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Was This Free Chicago Recycling Program Squashed by City Politics?
A free public recycling program in Chicago was recently halted by Mayor Rahm Emmaunel, and the development has been causing quite a stir. The recycling cans were installed at some of the trendy Wicker Park neighborhood’s busiest intersections, however the initiative was pulled after just a few months due to accusations that it was actually being used for political campaigning by Alderman Proco Joe Moreno (the cans were printed with a photo of him). We understand that it’s important to keep things on the up and up in government but this particular scenario looks like it might be a case of politics overshadowing sustainable progress.
Last September, Alderman Moreno, who oversees the city’s 1st Ward district, supported the installation of 20 trash and recycling cans from a program call Free Green Can, which provides collection services at no cost to tax payers. Sponsorship and advertising on the sides of the cans allows for these services to remain free to the community. Well it just so happens that on these 20 cans, Joe Moreno chose to use an image of his face along with text that states his support of the program. It was not until very recently that the cans raised any eyebrows, and that is because it is now campaign season, and Joe Moreno is running for committeeman.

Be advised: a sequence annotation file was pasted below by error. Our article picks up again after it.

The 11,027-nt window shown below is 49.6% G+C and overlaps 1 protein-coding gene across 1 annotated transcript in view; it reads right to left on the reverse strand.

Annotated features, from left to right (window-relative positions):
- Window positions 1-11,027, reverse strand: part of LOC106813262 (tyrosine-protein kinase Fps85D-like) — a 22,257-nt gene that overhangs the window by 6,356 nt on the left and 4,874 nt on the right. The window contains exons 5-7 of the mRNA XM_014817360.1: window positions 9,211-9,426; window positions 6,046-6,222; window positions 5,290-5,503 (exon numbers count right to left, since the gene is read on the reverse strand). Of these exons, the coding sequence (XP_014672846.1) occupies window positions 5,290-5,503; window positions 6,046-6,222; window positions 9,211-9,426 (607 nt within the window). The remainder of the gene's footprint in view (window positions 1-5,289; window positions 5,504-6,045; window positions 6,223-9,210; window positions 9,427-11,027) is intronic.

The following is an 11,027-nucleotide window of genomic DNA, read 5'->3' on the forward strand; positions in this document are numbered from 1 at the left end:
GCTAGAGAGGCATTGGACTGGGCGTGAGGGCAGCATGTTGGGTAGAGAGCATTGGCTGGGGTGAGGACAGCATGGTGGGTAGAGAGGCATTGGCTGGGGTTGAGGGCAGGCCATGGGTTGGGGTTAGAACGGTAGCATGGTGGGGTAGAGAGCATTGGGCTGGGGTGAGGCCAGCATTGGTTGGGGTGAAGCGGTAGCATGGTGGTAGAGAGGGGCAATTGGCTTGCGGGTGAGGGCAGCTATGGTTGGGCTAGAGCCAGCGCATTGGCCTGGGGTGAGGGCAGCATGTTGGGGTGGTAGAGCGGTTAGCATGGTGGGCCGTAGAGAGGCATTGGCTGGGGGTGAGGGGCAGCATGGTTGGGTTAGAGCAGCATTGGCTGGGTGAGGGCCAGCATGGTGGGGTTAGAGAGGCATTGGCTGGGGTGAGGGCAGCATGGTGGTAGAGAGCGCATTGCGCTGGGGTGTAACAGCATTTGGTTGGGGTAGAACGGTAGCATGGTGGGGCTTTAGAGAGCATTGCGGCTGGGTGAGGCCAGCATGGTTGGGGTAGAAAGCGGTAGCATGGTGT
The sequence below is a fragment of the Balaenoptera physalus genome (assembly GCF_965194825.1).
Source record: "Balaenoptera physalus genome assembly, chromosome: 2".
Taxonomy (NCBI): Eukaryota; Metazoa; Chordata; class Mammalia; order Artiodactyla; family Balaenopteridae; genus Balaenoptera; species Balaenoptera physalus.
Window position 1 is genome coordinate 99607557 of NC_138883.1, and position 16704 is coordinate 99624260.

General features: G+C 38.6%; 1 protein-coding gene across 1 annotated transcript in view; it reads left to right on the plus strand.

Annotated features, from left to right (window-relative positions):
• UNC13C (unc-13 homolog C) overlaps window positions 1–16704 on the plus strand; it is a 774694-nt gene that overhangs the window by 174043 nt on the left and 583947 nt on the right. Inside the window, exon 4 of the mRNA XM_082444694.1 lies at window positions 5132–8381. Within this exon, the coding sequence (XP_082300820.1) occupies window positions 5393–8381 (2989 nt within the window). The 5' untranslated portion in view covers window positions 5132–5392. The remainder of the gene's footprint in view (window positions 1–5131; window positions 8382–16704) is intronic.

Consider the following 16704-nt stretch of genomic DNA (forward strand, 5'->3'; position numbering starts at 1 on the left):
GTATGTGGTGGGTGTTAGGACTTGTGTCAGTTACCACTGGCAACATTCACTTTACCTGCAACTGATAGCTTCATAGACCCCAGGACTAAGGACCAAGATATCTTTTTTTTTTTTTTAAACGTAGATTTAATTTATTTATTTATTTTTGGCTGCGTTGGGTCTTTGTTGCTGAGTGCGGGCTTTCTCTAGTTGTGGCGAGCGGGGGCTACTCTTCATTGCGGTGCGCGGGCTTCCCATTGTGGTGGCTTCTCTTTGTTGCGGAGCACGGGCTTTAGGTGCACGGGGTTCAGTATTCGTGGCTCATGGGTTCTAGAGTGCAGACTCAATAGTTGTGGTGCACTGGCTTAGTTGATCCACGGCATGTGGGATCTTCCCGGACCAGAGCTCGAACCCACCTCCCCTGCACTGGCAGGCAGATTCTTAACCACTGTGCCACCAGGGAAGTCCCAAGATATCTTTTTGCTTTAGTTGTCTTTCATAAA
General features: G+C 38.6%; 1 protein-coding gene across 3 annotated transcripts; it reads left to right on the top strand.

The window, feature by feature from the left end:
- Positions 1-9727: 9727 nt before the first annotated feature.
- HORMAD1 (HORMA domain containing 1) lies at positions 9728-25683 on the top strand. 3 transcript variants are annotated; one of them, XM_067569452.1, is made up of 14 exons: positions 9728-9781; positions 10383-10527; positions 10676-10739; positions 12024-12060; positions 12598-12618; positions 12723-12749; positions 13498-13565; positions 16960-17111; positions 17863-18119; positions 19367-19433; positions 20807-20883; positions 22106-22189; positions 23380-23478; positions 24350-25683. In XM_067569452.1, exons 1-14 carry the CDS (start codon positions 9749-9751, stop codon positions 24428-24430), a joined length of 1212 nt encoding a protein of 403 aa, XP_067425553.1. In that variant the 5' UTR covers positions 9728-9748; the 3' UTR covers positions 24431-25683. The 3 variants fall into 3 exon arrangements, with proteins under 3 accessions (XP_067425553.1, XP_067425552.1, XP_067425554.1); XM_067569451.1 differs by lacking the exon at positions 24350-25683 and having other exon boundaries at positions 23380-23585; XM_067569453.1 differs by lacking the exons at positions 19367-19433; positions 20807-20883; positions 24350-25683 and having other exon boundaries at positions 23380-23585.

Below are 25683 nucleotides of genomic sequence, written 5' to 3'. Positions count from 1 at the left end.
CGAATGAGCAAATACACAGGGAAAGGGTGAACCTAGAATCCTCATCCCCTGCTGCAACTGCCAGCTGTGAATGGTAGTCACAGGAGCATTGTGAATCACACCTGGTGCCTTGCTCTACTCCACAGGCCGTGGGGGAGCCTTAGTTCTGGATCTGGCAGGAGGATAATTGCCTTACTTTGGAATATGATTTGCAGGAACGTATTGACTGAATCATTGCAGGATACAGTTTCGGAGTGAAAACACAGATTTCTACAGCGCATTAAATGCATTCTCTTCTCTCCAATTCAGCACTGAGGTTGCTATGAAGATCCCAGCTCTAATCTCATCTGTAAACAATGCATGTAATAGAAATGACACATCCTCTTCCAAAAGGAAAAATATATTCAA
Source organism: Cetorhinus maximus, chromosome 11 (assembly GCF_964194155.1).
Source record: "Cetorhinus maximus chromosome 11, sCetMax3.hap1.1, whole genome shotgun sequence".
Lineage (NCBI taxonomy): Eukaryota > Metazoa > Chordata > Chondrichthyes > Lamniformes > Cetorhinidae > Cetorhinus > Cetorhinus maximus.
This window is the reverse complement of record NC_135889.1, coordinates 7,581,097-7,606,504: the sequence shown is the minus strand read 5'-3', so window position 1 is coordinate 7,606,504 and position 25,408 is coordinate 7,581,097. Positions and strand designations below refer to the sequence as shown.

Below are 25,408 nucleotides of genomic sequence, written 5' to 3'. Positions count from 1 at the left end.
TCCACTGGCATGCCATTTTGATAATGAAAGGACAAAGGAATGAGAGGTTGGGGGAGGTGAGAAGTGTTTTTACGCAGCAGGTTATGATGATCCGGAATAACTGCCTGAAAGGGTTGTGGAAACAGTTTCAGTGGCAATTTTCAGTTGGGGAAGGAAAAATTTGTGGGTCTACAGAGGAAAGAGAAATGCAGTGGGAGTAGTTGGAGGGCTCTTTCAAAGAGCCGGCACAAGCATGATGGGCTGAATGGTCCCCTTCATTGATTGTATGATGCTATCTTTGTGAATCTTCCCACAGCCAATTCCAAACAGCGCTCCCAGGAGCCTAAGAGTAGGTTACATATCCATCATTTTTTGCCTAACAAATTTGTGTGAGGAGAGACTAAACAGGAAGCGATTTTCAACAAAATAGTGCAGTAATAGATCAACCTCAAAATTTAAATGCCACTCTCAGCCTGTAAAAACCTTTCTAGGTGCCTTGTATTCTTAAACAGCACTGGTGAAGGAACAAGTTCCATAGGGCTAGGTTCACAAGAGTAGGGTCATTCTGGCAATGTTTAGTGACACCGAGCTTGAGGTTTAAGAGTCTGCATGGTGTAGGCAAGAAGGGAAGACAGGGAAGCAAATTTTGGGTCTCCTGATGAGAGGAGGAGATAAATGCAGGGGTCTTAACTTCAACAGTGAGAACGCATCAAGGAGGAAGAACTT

Siting a law that states that campaigning on public property is illegal, the cans were pulled. There has also been a question on the lack of permits for the cans to be installed. Those against Moreno’s can program also call his actions an illegal play to help a private business win a city contract. See an image of the branded cans here. Many call the claim that Moreno was trying to illegally win a city contract for Free Green Can completely false, especially since this company already has a deal with the city for placement of 2,000 cans (installed downtown only, and not in the residential areas of the 1st Ward).
Those that think this is a political stomping of a great program point out that although the cans feature the Alderman’s photo, they do not mention anything about his run for election. The cans had been in place for over six months before being questioned for political campaigning and lack of permit charges.
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